Apple’s apology for throttling iPhone performance has put the spotlight on iPhone batteries. I have been trying to learn more about this phone component which I have never really paid much attention to. This post is my attempt to make sense of what I understood from different sources.
Anyway, I have always been puzzled about the right way to charge my phone. I recall religiously draining my battery completely once a month as I had read that otherwise, the battery would ‘forget’ its capacity. I stopped when a techie friend explained that lithium batteries don’t forget their capacity, and draining them to ‘empty’ actually reduces their life. Sometime later, I got to know that charging the battery overnight was bad for the phone. I couldn’t understand why but stopped this practice just in case the claim was true.
By this point, I was confused by the conflicting advice from different tech gurus on the best way to recharge your battery. I asked myself what was the worse case scenario if I got my charging practice wrong? The answer was that I would have to replace the battery.
There was a good possibility I was going to get my charging practice wrong so I figured I might as well reconcile myself to having to replace my battery, sooner or later. And if I wanted to get the most out of my battery, I should take advantage of its 100% capacity. Like if I was going to be outdoors, a fully charged battery would last longer.
That decision simplified my life. Whenever I was within reach of a charging point, I would charge my phone to 100%. Based on my past learnings, I avoided overnight charging and got myself a battery pack to prevent my phone from completely draining.
That was the battery regime my iPhone 6S Plus was subjected to in the last two years with me. Initially, it seemed to be a good strategy. I would go to bed at night with the phone fully charged and disconnected from power sources, and wake up in the morning to find the battery still at 100%. But two years later, the phone has begun draining a lot faster. It’s 5.30 pm and it’s at 50% though I haven’t really been using it much. I put it down to an aging battery.
During these two years, battery technology started getting a lot more attention because of the world’s disillusion with fossil fuels, and the focus on EVs (electric vehicles) like Tesla.
The EV people figured out charging the battery to its full capacity and discharging it to zero would both reduce battery life. In order to maximize battery life, EV batteries are set to alert users that a battery needs charging when it’s around 25%, and the charger automatically cuts off charging at 85%. I’m guessing this means EVs will show 25% as ‘empty’ and 85% as ‘full.’
Now if EVs are that paranoid about overcharging and undercharging, why not phones? Well, an EV battery is unlike a phone battery because longer uptime is less important than extending battery life in an EV, for the simple reason that the battery is a far more expensive component in an EV.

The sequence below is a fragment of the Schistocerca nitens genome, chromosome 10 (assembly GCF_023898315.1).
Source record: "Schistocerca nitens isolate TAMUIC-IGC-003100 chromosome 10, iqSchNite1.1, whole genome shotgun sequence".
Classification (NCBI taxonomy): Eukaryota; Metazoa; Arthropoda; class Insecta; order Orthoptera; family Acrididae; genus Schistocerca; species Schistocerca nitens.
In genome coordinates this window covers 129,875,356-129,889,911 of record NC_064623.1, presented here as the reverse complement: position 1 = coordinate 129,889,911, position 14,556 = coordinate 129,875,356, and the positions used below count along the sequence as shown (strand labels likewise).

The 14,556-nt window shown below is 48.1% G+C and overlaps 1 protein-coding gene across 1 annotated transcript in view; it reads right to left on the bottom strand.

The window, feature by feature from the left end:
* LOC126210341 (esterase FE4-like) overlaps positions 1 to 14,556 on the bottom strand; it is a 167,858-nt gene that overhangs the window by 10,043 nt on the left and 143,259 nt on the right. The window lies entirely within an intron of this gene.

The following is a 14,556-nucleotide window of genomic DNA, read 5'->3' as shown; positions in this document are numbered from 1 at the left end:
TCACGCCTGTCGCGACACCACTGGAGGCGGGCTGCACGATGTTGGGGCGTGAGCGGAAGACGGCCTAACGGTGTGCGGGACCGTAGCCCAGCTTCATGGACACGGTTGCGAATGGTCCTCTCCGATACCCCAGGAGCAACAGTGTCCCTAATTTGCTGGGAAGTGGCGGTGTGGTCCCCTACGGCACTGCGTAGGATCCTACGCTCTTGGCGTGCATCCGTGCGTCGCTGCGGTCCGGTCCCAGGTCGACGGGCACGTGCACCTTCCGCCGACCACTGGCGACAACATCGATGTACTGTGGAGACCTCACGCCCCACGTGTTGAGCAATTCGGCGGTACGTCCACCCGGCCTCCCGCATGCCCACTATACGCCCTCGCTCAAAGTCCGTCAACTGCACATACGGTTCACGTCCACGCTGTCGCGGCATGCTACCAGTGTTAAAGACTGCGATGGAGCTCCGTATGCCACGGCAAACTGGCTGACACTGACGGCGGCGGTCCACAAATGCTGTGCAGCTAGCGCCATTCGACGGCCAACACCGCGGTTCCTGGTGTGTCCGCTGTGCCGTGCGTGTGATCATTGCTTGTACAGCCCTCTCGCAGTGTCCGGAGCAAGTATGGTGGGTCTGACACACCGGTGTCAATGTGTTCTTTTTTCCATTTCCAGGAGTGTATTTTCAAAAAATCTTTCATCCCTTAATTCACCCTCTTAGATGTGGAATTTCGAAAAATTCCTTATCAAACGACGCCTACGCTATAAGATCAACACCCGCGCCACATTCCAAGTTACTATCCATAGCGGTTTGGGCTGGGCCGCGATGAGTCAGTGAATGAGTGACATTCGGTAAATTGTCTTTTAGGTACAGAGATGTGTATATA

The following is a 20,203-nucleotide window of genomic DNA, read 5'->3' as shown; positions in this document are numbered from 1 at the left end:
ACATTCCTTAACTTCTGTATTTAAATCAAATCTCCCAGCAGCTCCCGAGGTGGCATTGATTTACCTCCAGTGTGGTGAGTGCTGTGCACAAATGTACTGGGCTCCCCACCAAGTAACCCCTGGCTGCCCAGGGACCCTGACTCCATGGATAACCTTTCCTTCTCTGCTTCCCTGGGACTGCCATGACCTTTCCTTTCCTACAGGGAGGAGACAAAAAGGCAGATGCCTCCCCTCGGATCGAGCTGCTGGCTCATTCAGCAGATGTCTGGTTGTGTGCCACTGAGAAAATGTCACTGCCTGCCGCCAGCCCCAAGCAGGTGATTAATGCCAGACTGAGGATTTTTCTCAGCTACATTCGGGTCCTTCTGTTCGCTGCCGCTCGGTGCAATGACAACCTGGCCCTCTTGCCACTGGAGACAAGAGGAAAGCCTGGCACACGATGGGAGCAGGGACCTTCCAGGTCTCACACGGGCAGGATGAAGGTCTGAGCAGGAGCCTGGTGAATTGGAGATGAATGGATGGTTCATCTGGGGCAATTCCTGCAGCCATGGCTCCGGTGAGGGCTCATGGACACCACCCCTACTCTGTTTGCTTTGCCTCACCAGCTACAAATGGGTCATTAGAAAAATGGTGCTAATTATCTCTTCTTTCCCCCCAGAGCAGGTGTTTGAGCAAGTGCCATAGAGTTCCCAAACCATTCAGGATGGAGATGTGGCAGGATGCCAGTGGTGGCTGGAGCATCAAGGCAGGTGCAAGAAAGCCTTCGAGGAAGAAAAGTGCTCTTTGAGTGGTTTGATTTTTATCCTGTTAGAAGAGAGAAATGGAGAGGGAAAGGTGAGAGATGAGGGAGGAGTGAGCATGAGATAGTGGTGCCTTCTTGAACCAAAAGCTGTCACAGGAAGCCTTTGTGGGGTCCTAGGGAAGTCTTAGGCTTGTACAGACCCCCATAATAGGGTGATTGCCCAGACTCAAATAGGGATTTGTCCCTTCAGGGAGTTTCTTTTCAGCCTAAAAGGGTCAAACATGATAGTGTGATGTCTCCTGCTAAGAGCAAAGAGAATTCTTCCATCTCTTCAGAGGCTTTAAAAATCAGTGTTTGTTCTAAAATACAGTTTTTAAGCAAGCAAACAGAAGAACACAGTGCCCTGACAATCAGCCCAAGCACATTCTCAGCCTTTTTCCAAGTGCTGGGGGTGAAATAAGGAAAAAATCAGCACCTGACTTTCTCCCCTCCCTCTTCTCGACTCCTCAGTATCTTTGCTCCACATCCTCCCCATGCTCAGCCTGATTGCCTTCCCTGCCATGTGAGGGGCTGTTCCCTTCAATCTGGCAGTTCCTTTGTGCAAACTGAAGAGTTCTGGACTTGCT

After a bit of looking around, I found a website called Battery University which seems to have been doing some serious research into batteries. It’s a bit techy with graphs and numbers, but let me sum up what I was able to understand.
Basically, a battery is stressed and loses its power capacity due to two factors. The first is heat. If you keep your a battery in a hot environment, it’s going to deteriorate quicker. The second factor is keeping the battery at a full charge.
I had been wrong about my phone battery strategy, again. Not that I was surprised as Murphy’s Law has always applied to me.
Sorry, I’m going into ‘nerd mode’ as my curiosity has been aroused.
My charging cycle was whatever-discharge to 100%. According to the Battery University, that will cause my battery’s capacity to drop to 48% after a while (14000 charging cycles, to be precise). If I had stuck with a 25%–75% charging cycle, my battery capacity would only reduce to 74% for the same period. Increasing the charging to a 25%–85% cycle would cause the capacity to drop to 64% in the same time frame.
In short, if I want my battery to last longer, I shouldn’t charge it above 75%, and not let it discharge below 25%. Of course, the compromise is I will have to learn to live with less capacity (uptime) than a 100% charged battery.
I’m not sure I can live with that compromise. I mean what’s the point in having a phone if the battery is not going to last all day? The alternative is to charge the battery to 100% and just replace the thing when it deteriorates.
First things, first. Is my phone being throttled?
Google came to my rescue. Geekbench, the site that had discovered the throttling issue, has a $0.99 app called Geekbench 4. I downloaded it and ran a benchmark test on it, and then compared it with actual benchmarks for my phone model. From what I have heard, the Plus models have not been affected by throttling. The Geekbench test confirmed my phone wasn’t being throttled. My phone got a score of 2368 as against the model benchmark of 2400.